(WASHINGTON) John McCain got a call from Defense Secretary Robert Gates. Secretary of State Condoleezza Rice was on the phone to Barack Obama, and to his Democratic running mate, Joe Biden. Nobody called Sarah Palin.
The calls this week were part of the Bush administration's campaign to line up political support for a compromise deal with Iraq that cedes some authority over U.S. forces, and a courtesy to the presidential hopefuls on whose watch the deal would take effect. Palin, the only politician among the presidential and vice presidential contenders who is not in Congress, didn't get the call.
"We are keeping them informed about activities and remember, certainly, they have committee assignments and things like that as senators as well," White Housepress secretary Dana Perino said Friday. "One of them is going to win the election, and they will be taking over and having to deal with these issues ... So it's only prudent for us to make sure that we get them the information that we think they need."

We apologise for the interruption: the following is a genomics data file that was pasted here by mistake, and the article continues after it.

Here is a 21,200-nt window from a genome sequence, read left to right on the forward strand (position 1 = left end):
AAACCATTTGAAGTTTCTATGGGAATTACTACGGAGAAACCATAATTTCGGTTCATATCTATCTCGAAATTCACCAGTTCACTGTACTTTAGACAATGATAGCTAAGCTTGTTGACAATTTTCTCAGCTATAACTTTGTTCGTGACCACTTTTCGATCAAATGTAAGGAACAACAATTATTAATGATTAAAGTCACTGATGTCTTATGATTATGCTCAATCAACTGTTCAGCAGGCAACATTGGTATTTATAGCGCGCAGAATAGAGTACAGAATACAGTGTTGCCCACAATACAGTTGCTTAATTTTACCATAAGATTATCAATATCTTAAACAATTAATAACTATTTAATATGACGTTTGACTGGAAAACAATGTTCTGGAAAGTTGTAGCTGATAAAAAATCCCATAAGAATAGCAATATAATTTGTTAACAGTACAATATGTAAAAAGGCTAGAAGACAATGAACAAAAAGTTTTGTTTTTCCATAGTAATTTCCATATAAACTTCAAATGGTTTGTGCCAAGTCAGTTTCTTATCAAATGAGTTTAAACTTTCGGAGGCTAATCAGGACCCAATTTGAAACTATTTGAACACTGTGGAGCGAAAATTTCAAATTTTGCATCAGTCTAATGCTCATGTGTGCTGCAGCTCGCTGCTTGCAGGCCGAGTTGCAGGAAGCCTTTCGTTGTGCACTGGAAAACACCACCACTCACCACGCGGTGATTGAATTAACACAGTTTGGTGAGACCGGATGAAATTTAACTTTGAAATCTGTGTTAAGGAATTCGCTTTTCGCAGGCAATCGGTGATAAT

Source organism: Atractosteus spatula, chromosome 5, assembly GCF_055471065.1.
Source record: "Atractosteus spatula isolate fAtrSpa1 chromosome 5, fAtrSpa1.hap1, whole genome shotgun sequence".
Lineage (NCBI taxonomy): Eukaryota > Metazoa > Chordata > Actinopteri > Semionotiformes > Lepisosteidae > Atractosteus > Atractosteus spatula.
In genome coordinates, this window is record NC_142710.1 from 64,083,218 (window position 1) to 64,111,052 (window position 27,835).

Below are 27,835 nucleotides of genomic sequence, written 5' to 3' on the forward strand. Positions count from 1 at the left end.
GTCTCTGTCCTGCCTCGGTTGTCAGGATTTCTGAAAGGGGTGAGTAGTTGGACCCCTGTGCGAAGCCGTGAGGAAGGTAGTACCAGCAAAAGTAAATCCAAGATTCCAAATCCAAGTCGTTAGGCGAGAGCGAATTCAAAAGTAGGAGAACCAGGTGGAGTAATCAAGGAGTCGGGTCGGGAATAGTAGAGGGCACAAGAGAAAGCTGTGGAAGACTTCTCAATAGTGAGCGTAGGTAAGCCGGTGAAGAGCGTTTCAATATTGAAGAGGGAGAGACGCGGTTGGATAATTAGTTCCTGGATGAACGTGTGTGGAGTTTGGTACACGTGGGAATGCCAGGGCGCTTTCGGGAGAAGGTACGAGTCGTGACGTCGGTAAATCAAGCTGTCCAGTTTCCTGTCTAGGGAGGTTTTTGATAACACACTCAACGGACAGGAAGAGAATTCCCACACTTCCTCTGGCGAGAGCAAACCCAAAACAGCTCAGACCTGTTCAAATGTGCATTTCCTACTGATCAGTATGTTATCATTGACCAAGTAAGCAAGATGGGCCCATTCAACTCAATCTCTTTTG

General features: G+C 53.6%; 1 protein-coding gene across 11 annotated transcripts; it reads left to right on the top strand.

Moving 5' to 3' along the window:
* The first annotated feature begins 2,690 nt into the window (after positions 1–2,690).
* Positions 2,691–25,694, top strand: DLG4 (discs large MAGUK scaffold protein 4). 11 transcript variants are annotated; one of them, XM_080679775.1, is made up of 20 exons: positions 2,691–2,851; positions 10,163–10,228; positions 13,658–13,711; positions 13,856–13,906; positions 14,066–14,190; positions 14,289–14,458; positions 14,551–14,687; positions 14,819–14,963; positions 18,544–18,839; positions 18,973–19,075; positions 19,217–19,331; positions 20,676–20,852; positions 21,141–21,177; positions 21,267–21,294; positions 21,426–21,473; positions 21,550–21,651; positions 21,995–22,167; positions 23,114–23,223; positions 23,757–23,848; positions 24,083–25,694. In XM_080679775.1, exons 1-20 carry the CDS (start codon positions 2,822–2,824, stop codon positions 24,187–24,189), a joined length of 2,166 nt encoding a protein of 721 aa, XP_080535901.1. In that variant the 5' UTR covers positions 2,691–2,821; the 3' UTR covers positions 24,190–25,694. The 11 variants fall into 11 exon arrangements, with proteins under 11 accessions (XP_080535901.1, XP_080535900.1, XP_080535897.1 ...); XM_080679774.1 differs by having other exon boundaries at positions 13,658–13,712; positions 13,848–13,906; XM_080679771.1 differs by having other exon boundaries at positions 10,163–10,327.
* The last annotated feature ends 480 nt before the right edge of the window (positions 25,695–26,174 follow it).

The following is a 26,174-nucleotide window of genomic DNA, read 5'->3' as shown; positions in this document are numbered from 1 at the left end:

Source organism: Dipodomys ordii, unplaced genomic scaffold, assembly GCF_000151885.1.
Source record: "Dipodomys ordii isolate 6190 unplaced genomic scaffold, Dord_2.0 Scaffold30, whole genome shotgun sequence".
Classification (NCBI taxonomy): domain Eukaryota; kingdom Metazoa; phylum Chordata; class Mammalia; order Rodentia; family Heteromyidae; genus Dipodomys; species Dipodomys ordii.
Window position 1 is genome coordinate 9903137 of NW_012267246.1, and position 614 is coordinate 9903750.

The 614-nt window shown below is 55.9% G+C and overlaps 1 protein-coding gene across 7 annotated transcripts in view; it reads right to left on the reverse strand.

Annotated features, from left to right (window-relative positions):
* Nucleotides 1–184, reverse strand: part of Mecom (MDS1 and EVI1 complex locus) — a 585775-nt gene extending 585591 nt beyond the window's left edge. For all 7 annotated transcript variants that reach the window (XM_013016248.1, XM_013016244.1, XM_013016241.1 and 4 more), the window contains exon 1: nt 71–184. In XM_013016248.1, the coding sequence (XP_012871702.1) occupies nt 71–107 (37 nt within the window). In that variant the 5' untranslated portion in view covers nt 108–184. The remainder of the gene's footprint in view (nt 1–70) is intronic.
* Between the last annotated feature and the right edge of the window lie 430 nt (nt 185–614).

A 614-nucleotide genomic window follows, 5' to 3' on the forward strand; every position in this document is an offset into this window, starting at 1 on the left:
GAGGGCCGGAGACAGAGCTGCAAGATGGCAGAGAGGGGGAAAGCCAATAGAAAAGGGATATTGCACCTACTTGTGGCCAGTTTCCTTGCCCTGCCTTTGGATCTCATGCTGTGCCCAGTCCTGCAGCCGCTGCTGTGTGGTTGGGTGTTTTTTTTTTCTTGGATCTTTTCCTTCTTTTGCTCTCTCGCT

Administration officials said that although the Alaska governor is the only candidate at the top of the tickets not contacted, there was no snub. Initial telephone briefings by Rice, Gates and other senior officials were aimed only at key lawmakers whose support for the agreement is considered essential, according to the White House, Pentagon and State Department. McCain, Obama and Biden are all senators who serve on relevant foreign affairs and military oversight committees.
"If you hadn't noticed, she's a governor, not a senator or congressman," State Department spokesman Sean McCormack told reporters.
Rice on Wednesday briefed Obama, who sits on the Senate Foreign Relations committee; Biden, the chairman of the panel; and Sen. Richard Lugar, R-Ind., the committee's top Republican. She also spoke to key House members.